NewCanaanite Reports: Plan to Subdivide 9-Acre Weed Street Lot Draws Concerns from Some Neighbors

Plan to Subdivide 9-Acre Weed Street Lot Draws Concerns from Some Neighbors

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More than two dozen neighbors of a closely watched Weed Street property have signed a petition that’s prompted a public hearing on an application that calls for subdivision.
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Here's part of the application that came into Inland Wetlands for the new accessway to three lots at a Weed Street property where one now exists.
Here’s part of the application that came into Inland Wetlands for the new accessway to three lots at a Weed Street property where one now exists.
Plans call for the 9-acre property to be divided into three lots, according to an application for a new accessway to the additional would-be houses. The Inland Wetlands Commission formally received the application for the Weed Street property last week and set an Oct. 20 hearing date.
Among the 27 neighbors who signed the petition is a family with property that abuts the eastern edge of the Weed Street property, located near the intersection at Wahackme.
In an email to town officials, Mathew and Saranne Warner of 83 Gerrish Lane said they’re concerned about a conduit—not mentioned in reports from the accessway applicant, Coastal Construction Group of Westport—that runs from a street at the Weed Street property, beneath their yard.
“We’re concerned that the conduit will not withstand additional water flow and would like to request that this be addressed along with other potential affects the development will have on our property specifically,” they said.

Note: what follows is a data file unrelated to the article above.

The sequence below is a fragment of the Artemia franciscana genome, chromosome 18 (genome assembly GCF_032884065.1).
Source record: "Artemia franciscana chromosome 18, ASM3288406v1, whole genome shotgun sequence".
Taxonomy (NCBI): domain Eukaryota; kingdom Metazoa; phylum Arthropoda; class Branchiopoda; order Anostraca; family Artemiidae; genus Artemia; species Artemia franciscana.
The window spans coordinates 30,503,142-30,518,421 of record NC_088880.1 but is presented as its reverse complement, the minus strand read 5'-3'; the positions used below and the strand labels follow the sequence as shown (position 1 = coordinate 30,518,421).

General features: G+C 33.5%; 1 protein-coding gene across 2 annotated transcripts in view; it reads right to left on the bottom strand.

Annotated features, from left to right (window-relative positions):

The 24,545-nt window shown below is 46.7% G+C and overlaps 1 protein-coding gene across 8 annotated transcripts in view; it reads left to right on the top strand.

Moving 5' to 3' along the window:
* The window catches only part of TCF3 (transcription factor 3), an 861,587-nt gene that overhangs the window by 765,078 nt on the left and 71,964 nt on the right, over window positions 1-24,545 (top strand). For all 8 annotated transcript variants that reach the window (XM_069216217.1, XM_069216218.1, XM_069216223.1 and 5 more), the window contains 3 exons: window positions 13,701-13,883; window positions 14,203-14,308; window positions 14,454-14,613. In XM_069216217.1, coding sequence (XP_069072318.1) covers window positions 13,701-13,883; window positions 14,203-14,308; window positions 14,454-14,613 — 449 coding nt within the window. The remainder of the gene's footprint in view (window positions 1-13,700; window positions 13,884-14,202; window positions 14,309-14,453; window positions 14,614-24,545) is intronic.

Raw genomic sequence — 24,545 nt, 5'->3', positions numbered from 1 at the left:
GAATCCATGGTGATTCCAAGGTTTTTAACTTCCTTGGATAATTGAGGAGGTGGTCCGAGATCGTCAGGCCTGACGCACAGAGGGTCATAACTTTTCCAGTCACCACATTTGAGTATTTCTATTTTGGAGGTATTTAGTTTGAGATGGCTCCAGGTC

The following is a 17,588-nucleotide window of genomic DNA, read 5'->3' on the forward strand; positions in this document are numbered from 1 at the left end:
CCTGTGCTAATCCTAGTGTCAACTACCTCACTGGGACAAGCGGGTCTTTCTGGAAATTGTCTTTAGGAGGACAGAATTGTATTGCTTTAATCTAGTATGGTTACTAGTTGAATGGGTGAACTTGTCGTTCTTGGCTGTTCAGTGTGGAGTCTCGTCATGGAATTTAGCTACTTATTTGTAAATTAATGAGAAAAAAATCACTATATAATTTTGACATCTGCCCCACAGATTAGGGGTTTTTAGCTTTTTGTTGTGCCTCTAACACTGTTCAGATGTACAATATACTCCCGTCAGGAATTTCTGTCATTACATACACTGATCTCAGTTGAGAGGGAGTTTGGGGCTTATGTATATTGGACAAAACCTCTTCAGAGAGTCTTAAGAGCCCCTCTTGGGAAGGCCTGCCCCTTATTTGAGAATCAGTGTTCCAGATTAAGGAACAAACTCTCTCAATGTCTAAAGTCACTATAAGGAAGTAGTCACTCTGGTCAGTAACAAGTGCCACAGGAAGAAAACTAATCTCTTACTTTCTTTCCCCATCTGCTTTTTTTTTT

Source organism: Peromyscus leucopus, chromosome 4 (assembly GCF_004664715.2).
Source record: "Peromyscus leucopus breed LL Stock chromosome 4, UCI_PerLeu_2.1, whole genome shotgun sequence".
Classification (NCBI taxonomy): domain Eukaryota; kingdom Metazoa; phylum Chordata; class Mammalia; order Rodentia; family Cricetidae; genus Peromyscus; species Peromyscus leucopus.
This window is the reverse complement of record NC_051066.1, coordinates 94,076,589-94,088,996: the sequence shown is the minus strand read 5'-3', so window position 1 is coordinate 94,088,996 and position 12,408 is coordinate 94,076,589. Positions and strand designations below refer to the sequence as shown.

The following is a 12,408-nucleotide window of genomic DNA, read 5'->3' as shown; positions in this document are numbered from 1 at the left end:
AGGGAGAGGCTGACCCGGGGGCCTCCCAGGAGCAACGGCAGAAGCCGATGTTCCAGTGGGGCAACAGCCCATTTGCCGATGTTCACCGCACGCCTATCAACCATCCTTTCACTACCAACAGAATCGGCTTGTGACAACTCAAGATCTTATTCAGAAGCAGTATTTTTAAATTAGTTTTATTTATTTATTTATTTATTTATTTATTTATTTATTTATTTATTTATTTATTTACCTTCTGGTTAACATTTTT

Detail of the “Classified Open Space” map from the South Western Regional Planning Agency (http://bit.ly/1nQG3dO). The striped property on the left is Irwin. Catty-corner are two pieces of open space, the northern one of which is just about 425 feet from the corner of the shoehorn-shaped property, which is comprised of both New Canaan Land Trust and New Canaan Nature Center property. Credit: SWRPA
Detail of the “Classified Open Space” map from the South Western Regional Planning Agency (http://bit.ly/1nQG3dO). The striped property on the left is Irwin. Catty-corner are two pieces of open space, the northern one of which is just about 425 feet from the corner of the shoehorn-shaped property, which is comprised of both New Canaan Land Trust and New Canaan Nature Center property. Credit: SWRPA
The site plan to subdivide includes a conservation easement along the northern edge of the property that open space advocates are eager to obtain. About 425 feet long, the strip of land is the final, critical piece of a would-be “greenway”—a walk-able route off of Weed Street that ultimately could connect through the woods, via New Canaan Land Trust property, to the back of the New Canaan Nature Center’s land. In effect, and especially with the completion of a sidewalk from the top of Elm Street to Irwin Park, New Canaanites would have a safe, traversable loop that connects Oenoke Ridge Road and Weed Street—say, a walk from God’s Acre, up Oenoke and through the Nature Center to Irwin and back downtown again by way of Elm Street.
A plan to subdivide would allow the town to require an open space set-aside of up to 10 percent, as per town regulations. It isn’t clear whether there’s another good way to obtain the necessary strip of land to connect the two land trust properties that abut the Weed Street property.